There are 100 prisoners in separate cells, and there is a single light bulb in a room that is initially off. The prisoners are allowed to visit the room with the light bulb, but they cannot communicate with each other. Each prisoner can either turn the bulb on or leave it off.

They are also allowed to rearrange the bulb’s state however they wish. Once a prisoner is finished, they will not return to the room. The prisoners need to collectively determine when all of them have visited the room at least once. How can they do it?


Initially, one prisoner is assigned to always turn the light bulb on when they visit, and the others leave it off. When a prisoner enters the room and sees the light on, they know they are the first to enter since the last prisoner turned it on. After turning it off, they change their strategy to turning it off when they visit. This way, they can keep track of when all prisoners have visited the room.

The Three Jugs Problem

You have three jugs of 5 liters, 3 liters, and 2 liters. How can you measure exactly 4 liters?


Fill the 5-liter jug and use it to fill the 3-liter jug, leaving 2 liters in the 5-liter jug. Empty the 3-liter jug and pour the 2 liters from the 5-liter jug into it. Refill the 5-liter jug and use it to fill the 3-liter jug, which already contains 2 liters. This leaves exactly 4 liters in the 5-liter jug.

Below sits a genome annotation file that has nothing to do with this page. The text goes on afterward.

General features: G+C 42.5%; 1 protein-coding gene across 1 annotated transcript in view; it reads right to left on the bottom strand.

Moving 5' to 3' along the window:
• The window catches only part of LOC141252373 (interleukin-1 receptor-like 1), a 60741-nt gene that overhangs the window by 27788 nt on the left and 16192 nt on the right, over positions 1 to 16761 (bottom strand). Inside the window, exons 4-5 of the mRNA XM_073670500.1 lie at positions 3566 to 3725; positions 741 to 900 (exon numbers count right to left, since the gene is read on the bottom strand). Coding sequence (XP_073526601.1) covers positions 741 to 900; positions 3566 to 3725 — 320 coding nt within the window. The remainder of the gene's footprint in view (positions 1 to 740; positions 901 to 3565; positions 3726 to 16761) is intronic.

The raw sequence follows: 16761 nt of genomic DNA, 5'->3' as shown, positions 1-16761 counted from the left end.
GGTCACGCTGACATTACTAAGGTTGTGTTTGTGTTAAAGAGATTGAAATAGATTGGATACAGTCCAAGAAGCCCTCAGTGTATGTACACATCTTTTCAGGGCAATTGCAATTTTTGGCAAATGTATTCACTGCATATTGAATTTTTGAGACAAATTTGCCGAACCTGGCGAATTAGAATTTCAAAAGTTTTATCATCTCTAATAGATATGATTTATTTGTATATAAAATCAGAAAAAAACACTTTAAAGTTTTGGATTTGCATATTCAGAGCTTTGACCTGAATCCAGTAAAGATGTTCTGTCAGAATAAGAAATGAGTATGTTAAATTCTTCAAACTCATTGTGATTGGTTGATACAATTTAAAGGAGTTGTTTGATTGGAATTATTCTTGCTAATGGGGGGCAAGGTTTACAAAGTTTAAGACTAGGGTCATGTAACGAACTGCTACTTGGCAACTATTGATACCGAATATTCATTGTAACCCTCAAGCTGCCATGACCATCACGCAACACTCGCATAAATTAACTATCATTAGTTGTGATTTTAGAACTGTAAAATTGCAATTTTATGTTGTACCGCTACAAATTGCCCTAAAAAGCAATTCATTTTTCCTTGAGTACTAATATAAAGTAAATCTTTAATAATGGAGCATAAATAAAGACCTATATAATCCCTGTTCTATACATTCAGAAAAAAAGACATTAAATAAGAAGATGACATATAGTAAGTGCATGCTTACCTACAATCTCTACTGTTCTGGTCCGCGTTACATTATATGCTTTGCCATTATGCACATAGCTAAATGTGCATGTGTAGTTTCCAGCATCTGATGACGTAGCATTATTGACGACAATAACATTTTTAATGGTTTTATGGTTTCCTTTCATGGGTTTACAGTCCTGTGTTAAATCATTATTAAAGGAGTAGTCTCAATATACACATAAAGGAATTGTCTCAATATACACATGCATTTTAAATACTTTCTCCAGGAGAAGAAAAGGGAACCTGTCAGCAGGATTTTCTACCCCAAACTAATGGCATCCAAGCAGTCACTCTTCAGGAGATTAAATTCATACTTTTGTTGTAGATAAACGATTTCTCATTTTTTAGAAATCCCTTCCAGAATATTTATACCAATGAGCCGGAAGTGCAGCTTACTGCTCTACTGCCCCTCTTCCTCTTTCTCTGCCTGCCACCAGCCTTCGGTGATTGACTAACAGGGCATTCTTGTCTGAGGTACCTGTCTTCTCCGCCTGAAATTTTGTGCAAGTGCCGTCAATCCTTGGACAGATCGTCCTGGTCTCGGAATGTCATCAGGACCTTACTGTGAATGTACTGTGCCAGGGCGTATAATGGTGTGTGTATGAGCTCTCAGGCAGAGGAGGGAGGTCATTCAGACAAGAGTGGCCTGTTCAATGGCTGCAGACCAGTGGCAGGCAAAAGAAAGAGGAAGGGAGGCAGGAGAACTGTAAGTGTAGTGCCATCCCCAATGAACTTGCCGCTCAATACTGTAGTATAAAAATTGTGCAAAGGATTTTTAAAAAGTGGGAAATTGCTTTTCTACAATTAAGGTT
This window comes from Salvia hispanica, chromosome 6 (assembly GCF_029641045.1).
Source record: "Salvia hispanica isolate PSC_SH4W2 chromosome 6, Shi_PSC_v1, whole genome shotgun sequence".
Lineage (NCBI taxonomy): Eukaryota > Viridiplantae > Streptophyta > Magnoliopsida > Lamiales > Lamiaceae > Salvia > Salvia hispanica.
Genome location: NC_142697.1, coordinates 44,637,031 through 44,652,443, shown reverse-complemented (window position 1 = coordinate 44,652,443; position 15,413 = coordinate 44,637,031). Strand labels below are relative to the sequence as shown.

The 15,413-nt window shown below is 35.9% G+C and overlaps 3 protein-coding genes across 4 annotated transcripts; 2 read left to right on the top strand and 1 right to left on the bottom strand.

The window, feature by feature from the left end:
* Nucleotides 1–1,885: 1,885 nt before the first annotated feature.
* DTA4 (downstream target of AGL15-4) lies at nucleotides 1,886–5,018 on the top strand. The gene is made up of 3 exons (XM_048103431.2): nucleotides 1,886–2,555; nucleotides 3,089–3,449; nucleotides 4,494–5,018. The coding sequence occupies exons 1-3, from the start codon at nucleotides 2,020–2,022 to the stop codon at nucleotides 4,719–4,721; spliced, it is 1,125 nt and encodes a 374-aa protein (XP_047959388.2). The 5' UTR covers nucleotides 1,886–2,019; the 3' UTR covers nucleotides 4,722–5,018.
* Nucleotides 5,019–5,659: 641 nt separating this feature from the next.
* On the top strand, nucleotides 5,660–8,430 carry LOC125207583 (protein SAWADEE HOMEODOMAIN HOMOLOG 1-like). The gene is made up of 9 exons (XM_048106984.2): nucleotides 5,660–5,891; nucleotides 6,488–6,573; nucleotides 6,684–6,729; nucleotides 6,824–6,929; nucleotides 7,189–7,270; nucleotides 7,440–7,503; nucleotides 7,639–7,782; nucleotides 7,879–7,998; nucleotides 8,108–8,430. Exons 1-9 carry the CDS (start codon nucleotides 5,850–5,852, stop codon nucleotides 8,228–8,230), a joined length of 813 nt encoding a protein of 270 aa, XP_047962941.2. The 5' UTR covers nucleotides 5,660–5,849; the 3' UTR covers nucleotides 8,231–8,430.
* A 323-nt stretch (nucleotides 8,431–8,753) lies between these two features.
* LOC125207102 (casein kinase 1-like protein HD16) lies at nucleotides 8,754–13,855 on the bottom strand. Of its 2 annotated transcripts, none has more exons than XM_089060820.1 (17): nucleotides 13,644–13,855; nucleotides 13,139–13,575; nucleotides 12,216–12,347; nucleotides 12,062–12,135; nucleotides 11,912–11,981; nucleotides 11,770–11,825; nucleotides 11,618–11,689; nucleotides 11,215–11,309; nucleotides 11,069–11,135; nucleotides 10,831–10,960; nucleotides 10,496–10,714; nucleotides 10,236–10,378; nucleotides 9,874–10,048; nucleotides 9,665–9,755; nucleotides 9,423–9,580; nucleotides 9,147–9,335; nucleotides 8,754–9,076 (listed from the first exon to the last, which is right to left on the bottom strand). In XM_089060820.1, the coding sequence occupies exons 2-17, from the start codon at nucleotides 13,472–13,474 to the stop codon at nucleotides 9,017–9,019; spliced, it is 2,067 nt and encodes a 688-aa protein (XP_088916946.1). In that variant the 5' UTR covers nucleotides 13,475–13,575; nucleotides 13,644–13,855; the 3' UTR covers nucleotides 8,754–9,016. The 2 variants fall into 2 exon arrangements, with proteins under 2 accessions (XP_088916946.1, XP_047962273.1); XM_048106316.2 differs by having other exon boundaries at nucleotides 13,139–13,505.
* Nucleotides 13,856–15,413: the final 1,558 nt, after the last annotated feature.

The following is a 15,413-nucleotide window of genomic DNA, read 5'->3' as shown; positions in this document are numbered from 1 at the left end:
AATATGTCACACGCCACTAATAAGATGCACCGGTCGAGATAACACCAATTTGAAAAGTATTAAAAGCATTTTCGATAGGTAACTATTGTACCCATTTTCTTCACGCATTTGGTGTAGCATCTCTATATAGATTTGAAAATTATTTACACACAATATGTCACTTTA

The Fox, Chicken, and Grain Puzzle

How do you transport a fox, a chicken, and a sack of grain across a river in a boat that only holds you and one of the three items, without leaving the fox alone with the chicken or the chicken alone with the grain?


First, take the chicken across the river and leave it on the other side. Go back and take the fox across. However, bring the chicken back with you. Leave the chicken on the original side and take the grain across the river. Finally, return to pick up the chicken and take it across.

The Four People Bridge Crossing Puzzle

Four people need to cross a bridge in 17 minutes. They walk at different speeds (1, 2, 5, and 10 minutes). Only two can cross at a time with one flashlight. How do you get all four across in the shortest total time?


First, the two fastest (1 and 2 minutes) cross together (2 minutes elapsed). The fastest (1 minute) goes back (3 minutes). The two slowest (5 and 10 minutes) cross (13 minutes). The second fastest (2 minutes) returns (15 minutes). Finally, the two fastest (1 and 2 minutes) cross again (17 minutes in total).

A Mother Dad Five Sons Riddle

A mother has five sons: January, February, March, April, and what is the name of the fifth son

A mother has five sons: January, February, March, April, and What is the name of the fifth son?


The answer to this riddle is in the question itself. The riddle cleverly leads you to think of months, but the actual name of the fifth son is stated in the riddle: “What”. So, the name of the fifth son is “What”.

This riddle is a classic example of a play on words, where the structure of the question misleads you to think about a different answer than the obvious one presented in the question.

I am a king, and my son is a king Riddle

I am a king who has no power to rule. My son is also a king but he too has no power. What are we?


The answer to this riddle is “A chessboard.” In the game of chess, both the player’s pieces include a king, and thus, on a single chessboard, there are two kings, symbolically representing the riddle’s statement. This riddle cleverly uses the context of a popular game to create a playful challenge.

3 Men Are Illiterate Riddle